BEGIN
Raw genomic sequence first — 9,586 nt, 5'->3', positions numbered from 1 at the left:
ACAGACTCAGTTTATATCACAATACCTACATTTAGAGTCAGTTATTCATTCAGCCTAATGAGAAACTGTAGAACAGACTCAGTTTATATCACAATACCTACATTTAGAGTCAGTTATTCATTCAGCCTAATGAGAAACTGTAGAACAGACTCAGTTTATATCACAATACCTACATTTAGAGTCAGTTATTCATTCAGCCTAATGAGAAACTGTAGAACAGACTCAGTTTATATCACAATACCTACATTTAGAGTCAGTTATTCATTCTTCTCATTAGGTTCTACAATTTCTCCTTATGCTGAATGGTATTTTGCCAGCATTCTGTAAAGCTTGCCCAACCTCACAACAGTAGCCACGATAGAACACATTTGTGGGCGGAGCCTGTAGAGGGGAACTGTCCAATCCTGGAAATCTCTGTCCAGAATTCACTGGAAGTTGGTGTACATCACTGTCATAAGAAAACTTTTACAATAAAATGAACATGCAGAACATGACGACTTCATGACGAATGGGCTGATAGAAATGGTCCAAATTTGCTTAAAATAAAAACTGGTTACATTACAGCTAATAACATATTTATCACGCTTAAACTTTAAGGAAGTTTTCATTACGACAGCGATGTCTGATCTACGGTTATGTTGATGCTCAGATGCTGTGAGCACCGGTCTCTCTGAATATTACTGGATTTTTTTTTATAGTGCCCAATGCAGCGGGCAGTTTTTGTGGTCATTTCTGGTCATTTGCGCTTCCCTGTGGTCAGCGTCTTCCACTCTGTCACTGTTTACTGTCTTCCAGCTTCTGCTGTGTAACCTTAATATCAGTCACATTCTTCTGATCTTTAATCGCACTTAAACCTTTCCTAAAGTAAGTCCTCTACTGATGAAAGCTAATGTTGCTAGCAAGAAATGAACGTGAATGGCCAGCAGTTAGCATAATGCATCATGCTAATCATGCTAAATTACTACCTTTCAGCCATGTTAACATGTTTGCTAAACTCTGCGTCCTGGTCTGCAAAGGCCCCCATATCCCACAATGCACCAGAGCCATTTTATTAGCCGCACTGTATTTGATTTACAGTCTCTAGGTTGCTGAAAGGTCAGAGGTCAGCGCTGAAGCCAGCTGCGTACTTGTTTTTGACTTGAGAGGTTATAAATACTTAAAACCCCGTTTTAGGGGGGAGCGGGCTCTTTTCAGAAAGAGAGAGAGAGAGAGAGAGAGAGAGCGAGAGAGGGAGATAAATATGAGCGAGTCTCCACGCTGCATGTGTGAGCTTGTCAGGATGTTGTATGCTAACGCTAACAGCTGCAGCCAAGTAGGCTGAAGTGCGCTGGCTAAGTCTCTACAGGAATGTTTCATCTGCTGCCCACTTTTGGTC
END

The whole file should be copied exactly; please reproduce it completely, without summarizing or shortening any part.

Raw genomic sequence first — 9,586 nt, 5'->3', positions numbered from 1 at the left:
ACAGACTCAGTTTATATCACAATACCTACATTTAGAGTCAGTTATTCATTCAGCCTAATGAGAAACTGTAGAACAGACTCAGTTTATATCACAATACCTACATTTAGAGTCAGTTATTCATTCAGCCTAATGAGAAACTGTAGAACAGACTCAGTTTATATCACAATACCTACATTTAGAGTCAGTTATTCATTCAGCCTAATGAGAAACTGTAGAACAGACTCAGTTTATATCACAATACCTACATTTAGAGTCAGTTATTCATTCTTCTCATTAGGTTCTACAATTTCTCCTTATGCTGAATGGTATTTTGCCAGCATTCTGTAAAGCTTGCCCAACCTCACAACAGTAGCCACGATAGAACACATTTGTGGGCGGAGCCTGTAGAGGGGAACTGTCCAATCCTGGAAATCTCTGTCCAGAATTCACTGGAAGTTGGTGTACATCACTGTCATAAGAAAACTTTTACAATAAAATGAACATGCAGAACATGACGACTTCATGACGAATGGGCTGATAGAAATGGTCCAAATTTGCTTAAAATAAAAACTGGTTACATTACAGCTAATAACATATTTATCACGCTTAAACTTTAAGGAAGTTTTCATTACGACAGCGATGTCTGATCTACGGTTATGTTGATGCTCAGATGCTGTGAGCACCGGTCTCTCTGAATATTACTGGATTTTTTTTTATAGTGCCCAATGCAGCGGGCAGTTTTTGTGGTCATTTCTGGTCATTTGCGCTTCCCTGTGGTCAGCGTCTTCCACTCTGTCACTGTTTACTGTCTTCCAGCTTCTGCTGTGTAACCTTAATATCAGTCACATTCTTCTGATCTTTAATCGCACTTAAACCTTTCCTAAAGTAAGTCCTCTACTGATGAAAGCTAATGTTGCTAGCAAGAAATGAACGTGAATGGCCAGCAGTTAGCATAATGCATCATGCTAATCATGCTAAATTACTACCTTTCAGCCATGTTAACATGTTTGCTAAACTCTGCGTCCTGGTCTGCAAAGGCCCCCATATCCCACAATGCACCAGAGCCATTTTATTAGCCGCACTGTATTTGATTTACAGTCTCTAGGTTGCTGAAAGGTCAGAGGTCAGCGCTGAAGCCAGCTGCGTACTTGTTTTTGACTTGAGAGGTTATAAATACTTAAAACCCCGTTTTAGGGGGGAGCGGGCTCTTTTCAGAAAGAGAGAGAGAGAGAGAGAGAGAGAGCGAGAGAGGGAGATAAATATGAGCGAGTCTCCACGCTGCATGTGTGAGCTTGTCAGGATGTTGTATGCTAACGCTAACAGCTGCAGCCAAGTAGGCTGAAGTGCGCTGGCTAAGTCTCTACAGGAATGTTTCATCTGCTGCCCACTTTTGGTC